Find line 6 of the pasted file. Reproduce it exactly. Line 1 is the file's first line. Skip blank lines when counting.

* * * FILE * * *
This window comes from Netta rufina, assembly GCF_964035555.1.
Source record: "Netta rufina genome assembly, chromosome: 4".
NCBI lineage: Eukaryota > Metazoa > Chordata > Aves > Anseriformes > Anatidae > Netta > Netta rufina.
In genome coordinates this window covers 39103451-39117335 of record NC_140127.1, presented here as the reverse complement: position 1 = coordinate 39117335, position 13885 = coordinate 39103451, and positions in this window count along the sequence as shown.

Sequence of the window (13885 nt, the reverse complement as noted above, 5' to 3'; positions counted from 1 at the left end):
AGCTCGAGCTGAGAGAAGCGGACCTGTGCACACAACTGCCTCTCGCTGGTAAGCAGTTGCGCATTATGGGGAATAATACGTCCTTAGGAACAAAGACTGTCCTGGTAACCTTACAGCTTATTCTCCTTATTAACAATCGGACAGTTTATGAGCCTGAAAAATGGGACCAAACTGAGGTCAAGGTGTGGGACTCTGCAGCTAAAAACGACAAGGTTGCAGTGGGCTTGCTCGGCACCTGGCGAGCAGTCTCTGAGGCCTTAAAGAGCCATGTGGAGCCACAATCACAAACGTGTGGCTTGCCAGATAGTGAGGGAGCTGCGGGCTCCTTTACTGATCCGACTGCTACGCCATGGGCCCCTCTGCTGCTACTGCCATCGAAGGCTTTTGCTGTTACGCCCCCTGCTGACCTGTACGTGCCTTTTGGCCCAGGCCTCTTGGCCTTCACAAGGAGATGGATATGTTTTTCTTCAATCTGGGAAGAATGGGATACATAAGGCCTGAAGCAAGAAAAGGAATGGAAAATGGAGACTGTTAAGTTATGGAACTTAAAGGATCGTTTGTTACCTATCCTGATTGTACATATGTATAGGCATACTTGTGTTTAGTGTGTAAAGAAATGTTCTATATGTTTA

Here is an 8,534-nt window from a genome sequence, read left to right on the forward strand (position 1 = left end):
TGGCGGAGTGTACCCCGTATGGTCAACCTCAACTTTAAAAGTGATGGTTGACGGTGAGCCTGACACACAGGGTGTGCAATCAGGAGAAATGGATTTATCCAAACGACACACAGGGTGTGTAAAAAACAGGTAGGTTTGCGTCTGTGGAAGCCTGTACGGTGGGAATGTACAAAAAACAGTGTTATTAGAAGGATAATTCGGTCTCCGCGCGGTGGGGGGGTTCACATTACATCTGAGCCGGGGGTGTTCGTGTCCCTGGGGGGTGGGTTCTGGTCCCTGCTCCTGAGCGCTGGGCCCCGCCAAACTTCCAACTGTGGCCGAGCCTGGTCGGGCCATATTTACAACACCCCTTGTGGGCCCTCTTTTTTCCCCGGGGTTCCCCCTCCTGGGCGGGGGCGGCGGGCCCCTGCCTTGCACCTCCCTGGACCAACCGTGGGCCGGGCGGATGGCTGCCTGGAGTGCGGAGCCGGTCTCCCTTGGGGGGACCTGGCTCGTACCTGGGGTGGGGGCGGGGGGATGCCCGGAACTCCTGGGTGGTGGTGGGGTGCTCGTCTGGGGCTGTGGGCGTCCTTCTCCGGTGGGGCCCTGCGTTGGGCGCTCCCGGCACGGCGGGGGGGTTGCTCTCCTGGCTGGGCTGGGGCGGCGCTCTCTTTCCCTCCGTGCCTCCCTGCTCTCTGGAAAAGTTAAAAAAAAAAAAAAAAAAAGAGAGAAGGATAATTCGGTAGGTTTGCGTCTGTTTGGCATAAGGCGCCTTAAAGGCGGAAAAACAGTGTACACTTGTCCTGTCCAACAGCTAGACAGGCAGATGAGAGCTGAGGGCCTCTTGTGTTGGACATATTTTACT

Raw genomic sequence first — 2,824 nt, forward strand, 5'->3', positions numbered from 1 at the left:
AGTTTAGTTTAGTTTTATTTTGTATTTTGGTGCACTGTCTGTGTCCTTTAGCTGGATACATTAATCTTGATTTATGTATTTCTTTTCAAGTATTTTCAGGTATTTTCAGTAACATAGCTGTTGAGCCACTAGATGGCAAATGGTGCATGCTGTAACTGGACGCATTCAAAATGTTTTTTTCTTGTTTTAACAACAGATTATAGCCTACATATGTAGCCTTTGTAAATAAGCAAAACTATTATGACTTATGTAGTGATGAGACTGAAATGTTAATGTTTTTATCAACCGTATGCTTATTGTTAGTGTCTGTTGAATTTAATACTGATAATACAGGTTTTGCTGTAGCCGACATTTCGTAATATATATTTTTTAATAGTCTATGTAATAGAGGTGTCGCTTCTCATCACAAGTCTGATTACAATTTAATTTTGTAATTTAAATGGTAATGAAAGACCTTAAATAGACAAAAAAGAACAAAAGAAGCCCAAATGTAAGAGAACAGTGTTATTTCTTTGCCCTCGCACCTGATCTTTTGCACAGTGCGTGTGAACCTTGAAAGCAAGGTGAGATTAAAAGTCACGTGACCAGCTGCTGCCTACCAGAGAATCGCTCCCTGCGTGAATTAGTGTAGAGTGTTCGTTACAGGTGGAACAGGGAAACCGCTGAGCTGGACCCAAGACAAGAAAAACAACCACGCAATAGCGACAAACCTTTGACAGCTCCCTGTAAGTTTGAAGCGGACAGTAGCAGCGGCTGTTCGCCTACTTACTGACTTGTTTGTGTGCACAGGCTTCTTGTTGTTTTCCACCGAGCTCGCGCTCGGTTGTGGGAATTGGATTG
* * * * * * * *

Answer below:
AGCTCGAGCTGAGAGAAGCGGACCTGTGCACACAACTGCCTCTCGCTGGTAAGCAGTTGCGCATTATGGGGAATAATACGTCCTTAGGAACAAAGACTGTCCTGGTAACCTTACAGCTTATTCTCCTTATTAACAATCGGACAGTTTATGAGCCTGAAAAATGGGACCAAACTGAGGTCAAGGTGTGGGACTCTGCAGCTAAAAACGACAAGGTTGCAGTGGGCTTGCTCGGCACCTGGCGAGCAGTCTCTGAGGCCTTAAAGAGCCATGTGGAGCCACAATCACAAACGTGTGGCTTGCCAGATAGTGAGGGAGCTGCGGGCTCCTTTACTGATCCGACTGCTACGCCATGGGCCCCTCTGCTGCTACTGCCATCGAAGGCTTTTGCTGTTACGCCCCCTGCTGACCTGTACGTGCCTTTTGGCCCAGGCCTCTTGGCCTTCACAAGGAGATGGATATGTTTTTCTTCAATCTGGGAAGAATGGGATACATAAGGCCTGAAGCAAGAAAAGGAATGGAAAATGGAGACTGTTAAGTTATGGAACTTAAAGGATCGTTTGTTACCTATCCTGATTGTACATATGTATAGGCATACTTGTGTTTAGTGTGTAAAGAAATGTTCTATATGTTTA